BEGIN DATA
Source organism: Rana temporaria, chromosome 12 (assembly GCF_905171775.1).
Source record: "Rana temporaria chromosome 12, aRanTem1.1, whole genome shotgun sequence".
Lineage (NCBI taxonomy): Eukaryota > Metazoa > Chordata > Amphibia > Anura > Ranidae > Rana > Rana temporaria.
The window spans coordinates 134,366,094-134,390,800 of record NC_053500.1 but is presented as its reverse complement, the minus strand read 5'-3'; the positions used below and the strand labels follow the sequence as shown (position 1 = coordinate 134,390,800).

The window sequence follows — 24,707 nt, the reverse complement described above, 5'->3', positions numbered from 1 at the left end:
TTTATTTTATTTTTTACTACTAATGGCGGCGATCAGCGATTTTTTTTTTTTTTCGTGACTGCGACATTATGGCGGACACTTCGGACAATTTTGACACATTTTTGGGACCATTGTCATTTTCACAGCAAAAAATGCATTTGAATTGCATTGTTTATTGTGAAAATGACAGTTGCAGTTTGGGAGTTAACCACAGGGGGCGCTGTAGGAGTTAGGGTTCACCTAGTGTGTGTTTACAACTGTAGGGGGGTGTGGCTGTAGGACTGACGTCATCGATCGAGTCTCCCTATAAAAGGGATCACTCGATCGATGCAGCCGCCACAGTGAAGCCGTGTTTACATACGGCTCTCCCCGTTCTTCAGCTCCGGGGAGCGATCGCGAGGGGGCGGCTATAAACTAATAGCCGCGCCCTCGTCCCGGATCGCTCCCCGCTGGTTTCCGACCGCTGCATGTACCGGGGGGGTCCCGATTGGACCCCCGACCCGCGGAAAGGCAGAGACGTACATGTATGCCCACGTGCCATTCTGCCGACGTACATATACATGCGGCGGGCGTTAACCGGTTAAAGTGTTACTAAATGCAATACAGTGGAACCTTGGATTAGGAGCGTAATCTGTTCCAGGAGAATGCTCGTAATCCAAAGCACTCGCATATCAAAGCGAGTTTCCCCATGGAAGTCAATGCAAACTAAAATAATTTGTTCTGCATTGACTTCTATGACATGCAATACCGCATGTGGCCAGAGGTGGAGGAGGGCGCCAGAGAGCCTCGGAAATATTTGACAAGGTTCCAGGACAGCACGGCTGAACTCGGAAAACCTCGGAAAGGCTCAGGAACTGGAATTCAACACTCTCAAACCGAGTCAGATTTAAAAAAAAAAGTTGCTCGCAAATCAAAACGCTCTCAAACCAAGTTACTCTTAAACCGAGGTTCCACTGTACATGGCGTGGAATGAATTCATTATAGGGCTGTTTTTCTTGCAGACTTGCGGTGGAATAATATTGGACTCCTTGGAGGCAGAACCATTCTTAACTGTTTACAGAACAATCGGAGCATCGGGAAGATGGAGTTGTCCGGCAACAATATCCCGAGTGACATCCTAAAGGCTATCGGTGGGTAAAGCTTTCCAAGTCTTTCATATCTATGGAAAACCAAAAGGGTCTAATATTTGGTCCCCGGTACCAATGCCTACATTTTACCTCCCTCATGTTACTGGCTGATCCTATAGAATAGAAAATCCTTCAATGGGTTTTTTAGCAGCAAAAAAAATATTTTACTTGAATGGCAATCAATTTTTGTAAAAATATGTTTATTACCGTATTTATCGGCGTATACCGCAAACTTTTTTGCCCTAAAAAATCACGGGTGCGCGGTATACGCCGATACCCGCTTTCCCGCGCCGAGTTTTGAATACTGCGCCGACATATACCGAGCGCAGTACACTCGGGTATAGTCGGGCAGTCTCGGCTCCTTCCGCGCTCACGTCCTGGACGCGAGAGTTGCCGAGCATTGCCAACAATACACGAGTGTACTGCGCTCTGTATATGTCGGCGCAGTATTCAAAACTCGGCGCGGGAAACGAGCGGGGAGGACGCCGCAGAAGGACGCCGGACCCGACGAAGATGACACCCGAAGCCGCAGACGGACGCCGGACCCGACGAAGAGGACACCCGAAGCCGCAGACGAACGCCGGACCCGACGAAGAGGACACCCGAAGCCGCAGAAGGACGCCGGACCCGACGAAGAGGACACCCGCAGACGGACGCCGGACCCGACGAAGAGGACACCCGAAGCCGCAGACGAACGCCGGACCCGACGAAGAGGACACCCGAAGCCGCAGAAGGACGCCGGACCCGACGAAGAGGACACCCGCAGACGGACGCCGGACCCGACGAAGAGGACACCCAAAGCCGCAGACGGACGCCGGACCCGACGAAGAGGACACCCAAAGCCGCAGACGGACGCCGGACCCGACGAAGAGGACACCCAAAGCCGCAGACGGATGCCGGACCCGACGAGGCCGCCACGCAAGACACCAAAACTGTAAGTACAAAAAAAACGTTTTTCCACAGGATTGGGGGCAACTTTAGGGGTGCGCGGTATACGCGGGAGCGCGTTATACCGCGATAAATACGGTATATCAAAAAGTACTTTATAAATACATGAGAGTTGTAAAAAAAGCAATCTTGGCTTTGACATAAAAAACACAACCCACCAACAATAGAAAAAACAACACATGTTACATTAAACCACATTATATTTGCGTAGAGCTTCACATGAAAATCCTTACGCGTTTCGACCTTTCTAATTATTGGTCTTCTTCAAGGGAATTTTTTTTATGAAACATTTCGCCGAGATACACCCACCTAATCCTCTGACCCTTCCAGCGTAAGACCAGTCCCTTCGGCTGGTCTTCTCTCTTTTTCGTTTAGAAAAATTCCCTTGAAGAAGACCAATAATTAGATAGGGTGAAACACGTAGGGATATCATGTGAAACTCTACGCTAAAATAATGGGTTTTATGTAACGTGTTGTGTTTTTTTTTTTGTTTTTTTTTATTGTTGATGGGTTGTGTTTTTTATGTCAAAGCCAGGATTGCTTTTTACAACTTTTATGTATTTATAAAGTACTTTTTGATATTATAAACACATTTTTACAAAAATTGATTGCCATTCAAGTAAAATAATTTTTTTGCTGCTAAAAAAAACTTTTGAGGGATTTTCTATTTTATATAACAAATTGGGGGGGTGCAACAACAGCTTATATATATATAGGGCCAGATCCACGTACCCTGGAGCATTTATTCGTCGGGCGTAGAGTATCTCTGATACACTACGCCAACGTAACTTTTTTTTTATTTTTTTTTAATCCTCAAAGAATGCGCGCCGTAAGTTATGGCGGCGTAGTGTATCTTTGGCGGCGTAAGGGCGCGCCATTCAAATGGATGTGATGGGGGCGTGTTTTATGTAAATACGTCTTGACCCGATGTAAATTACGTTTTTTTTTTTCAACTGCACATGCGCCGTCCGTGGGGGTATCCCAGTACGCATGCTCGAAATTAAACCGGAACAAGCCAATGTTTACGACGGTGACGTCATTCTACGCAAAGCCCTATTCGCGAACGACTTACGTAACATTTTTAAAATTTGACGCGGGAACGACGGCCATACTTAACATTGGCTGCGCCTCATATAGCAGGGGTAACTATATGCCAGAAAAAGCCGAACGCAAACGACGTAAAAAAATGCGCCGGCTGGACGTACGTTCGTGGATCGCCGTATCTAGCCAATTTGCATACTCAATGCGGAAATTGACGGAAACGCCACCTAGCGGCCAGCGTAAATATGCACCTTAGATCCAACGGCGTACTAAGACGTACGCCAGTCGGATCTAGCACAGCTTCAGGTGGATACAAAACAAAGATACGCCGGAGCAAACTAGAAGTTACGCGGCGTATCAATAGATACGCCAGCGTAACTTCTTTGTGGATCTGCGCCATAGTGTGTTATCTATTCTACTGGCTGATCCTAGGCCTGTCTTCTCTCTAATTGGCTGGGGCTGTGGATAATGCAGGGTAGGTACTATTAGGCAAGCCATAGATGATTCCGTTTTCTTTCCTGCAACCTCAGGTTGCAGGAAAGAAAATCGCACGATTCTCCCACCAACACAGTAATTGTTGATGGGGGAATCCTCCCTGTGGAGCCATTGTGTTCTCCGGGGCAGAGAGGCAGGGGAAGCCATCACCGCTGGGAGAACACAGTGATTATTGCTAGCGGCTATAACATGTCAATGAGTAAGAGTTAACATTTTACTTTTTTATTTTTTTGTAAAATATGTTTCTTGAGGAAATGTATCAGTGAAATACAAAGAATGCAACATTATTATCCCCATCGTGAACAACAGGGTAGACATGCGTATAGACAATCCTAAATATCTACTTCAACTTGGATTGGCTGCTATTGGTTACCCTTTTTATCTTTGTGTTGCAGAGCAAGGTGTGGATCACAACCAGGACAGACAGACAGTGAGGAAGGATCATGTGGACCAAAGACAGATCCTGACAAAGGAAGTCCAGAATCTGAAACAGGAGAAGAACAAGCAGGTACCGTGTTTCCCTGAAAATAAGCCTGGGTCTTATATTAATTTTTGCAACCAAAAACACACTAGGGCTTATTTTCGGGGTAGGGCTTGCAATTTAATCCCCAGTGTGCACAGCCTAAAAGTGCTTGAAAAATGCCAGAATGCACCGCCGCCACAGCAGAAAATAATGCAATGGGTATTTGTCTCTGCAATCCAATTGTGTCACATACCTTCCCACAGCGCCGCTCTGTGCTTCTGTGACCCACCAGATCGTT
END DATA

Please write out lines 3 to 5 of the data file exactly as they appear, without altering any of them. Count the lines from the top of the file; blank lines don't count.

Lineage (NCBI taxonomy): Eukaryota > Metazoa > Chordata > Amphibia > Anura > Ranidae > Rana > Rana temporaria.
The window spans coordinates 134,366,094-134,390,800 of record NC_053500.1 but is presented as its reverse complement, the minus strand read 5'-3'; the positions used below and the strand labels follow the sequence as shown (position 1 = coordinate 134,390,800).

The window sequence follows — 24,707 nt, the reverse complement described above, 5'->3', positions numbered from 1 at the left end: